Declaration Calling for the Promotion of Sovereign Education as It Should Be: Nurturing the Qualities to Maintain a Democratic Society
On June 17, 2015, the bill to partially amend the Public Offices Election Act and other acts was passed into law (promulgated on June 19 of the same year). This led to the lowering of the minimum voting age at public elections from 20 to 18. Through this amendment, efforts for implementing education for sovereign citizens (sovereign education) have been quickly expanded, such as the introduction of a new mandatory subject tentatively known as "Citizenship" at high school [10th to 12th grades; Students 16 to 18 years old].
The term "sovereign citizens" here means a body in which political authority is vested. Not only the electorate but also children and students therefore fall among the sovereign citizens. Accordingly, the "political literacy necessary for sensible citizenship," required by Article 14-1 of the Basic Act on Education to be learned by children, is broader than just expertise regarding the political system or the electoral system. It must also include the qualities needed to maintain a free and democratic society and constitutional democracy. In order to assume such role, it is necessary for people to understand the principles and rules of law that serve as criteria for making judgments when appropriately coordinating a diverse range of values, while also being necessary to develop the skills to be able to have rational discussions among people having a diverse range of values. In addition, it is also important to cultivate a willingness and attitude of trying to use the acquired knowledge and skills in everyday life, such as in school or in the local community. To do so, it is essential to provide a learning environment where open and vigorous statements and discussions are allowed.
In order to develop such skills and abilities, the Japanese Federation of Bar Associations (JFBA) declared in its "Declaration on Action for Human Rights 2009" in November 2009 that it would promote "law-related education for citizens" to build the capacity to understand the principles and rules underlying the constitution and law, and to cultivate inner resources which enable the autonomous adjudication of disputes. Since then, the JFBA has engaged in numerous activities in support of education to achieve implementation of this "law-related education for citizens." In this context, the "inner resources which enable the autonomous adjudication of disputes" means the ability to form a consensus while clarifying the issues in dispute in the course of engaging in rational discussion, which is required when sovereign citizens make political judgments or participate in politics, and which therefore requires learning through sovereign education. In this way, children can acquire the qualifications and abilities necessary to help them pursue their own happiness by exercising the right to express their own views (Article 12 of the Convention on the Rights of the Child) and the right to freedom of expression (Article 21 of the Constitution of Japan, and Article 13 of the Convention on the Rights of the Child). Eventually, in regard to such abilities, the right to learn (Articles 13 and 26 of the Constitution of Japan, Articles 28 and 29 of the Convention on the Rights of the Child) shall be more strongly assured.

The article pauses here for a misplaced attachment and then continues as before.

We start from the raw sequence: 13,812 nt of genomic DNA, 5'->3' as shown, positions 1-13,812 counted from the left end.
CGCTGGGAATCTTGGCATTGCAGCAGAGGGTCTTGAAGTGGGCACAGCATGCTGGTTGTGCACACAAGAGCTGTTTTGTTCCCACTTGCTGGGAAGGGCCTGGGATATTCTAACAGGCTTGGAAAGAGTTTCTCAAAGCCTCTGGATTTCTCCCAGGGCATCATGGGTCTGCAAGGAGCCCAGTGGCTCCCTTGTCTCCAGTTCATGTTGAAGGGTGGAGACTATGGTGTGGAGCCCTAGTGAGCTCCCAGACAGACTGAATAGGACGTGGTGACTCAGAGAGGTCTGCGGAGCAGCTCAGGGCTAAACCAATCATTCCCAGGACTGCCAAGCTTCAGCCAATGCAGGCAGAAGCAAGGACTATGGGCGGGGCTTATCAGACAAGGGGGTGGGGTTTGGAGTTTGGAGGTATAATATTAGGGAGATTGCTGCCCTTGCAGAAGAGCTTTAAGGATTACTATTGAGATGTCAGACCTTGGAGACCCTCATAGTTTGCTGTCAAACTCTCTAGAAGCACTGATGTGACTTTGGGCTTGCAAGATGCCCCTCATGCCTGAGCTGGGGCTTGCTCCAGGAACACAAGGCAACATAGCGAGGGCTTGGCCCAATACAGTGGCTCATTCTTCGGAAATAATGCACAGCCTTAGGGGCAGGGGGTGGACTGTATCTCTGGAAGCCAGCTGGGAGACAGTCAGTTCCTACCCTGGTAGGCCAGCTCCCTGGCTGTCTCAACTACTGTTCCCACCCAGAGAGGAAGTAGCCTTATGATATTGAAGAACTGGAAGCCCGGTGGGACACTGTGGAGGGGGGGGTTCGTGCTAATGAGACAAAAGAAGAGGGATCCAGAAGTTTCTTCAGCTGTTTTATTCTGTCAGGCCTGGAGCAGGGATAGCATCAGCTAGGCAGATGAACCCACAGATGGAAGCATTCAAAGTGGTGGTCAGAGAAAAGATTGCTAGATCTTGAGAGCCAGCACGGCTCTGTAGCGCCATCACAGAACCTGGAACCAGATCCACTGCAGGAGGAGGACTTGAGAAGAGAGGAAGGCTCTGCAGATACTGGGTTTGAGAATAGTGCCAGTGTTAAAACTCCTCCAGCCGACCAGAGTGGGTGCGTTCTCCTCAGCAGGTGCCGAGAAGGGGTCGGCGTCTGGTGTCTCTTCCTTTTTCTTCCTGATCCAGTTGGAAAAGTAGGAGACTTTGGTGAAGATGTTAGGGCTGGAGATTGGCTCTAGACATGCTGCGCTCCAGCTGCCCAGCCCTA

However, the sovereign education which is now to be implemented in schools across Japan does not appear to be free of certain concerns. The first issue is the contents of the learning: According to the handouts which were given by the Special Committee on Curriculum Planning on May 25, 2015 during the deliberation process on the summary of the relevant issues and which were subsequently released by the Central Council for Education in August 2015, some schools in Japan have tried to provide citizenship education, which has been a statutory subject in the United Kingdom since 2002, aiming "for people to think of themselves as active citizens, willing, able and equipped to have an influence in public life." In such handouts, it is described that a school has conducted such education program based on the background of "the deterioration of normative consciousness or social morality, the lack of the spirit of dedication and public-service, as well as the declining trend of normative consciousness and good manners." Without a doubt, learning about social systems such as the political system or the electoral system is a necessary part of sovereign education; however, after going through the process of accepting the proposals for the introduction of the new school subject, tentatively known as "Citizenship", it is concerning that the acquisition of such knowledge could be portrayed itself as the target of teaching. Further, an attitude of blindly accepting such knowledge might be encouraged or taught in the classroom as "normative consciousness" or "public spirit." If such sovereign education is widespread in schools, rational discussions would be disturbed, and it could then no longer be expected that the qualities of citizens that allow them to critically examine the current system in light of constitutional values, as well as the rules and principles of law, would be developed. The second point of concern is the teaching practice and the learning environment: In the notice from the Ministry of Education, Culture, Sports, Science and Technology (MEXT) dated October 29, 2015 (Notification from the MEXT Primary and Secondary Education Bureau No. 933, 2015), it is stated that it is necessary for teachers to instruct students in a fair and neutral manner, while avoiding expressing their personal ideas and principles, and schools are notified about measures to restrict or ban political activities by students both inside and outside of school. This notification by the MEXT could lead to an unfavorable impact on schools to such a degree that teachers could feel intimidated enough to avoid talking about actual political issues in class, or students could unreasonably be restricted from being able to exercise their right to free expression and discussions on actual political issues both inside and outside of school. If so, as in the case of inadequate educational contents, students can hardly be expected to acquire the necessary qualities of citizens or to use them in real life.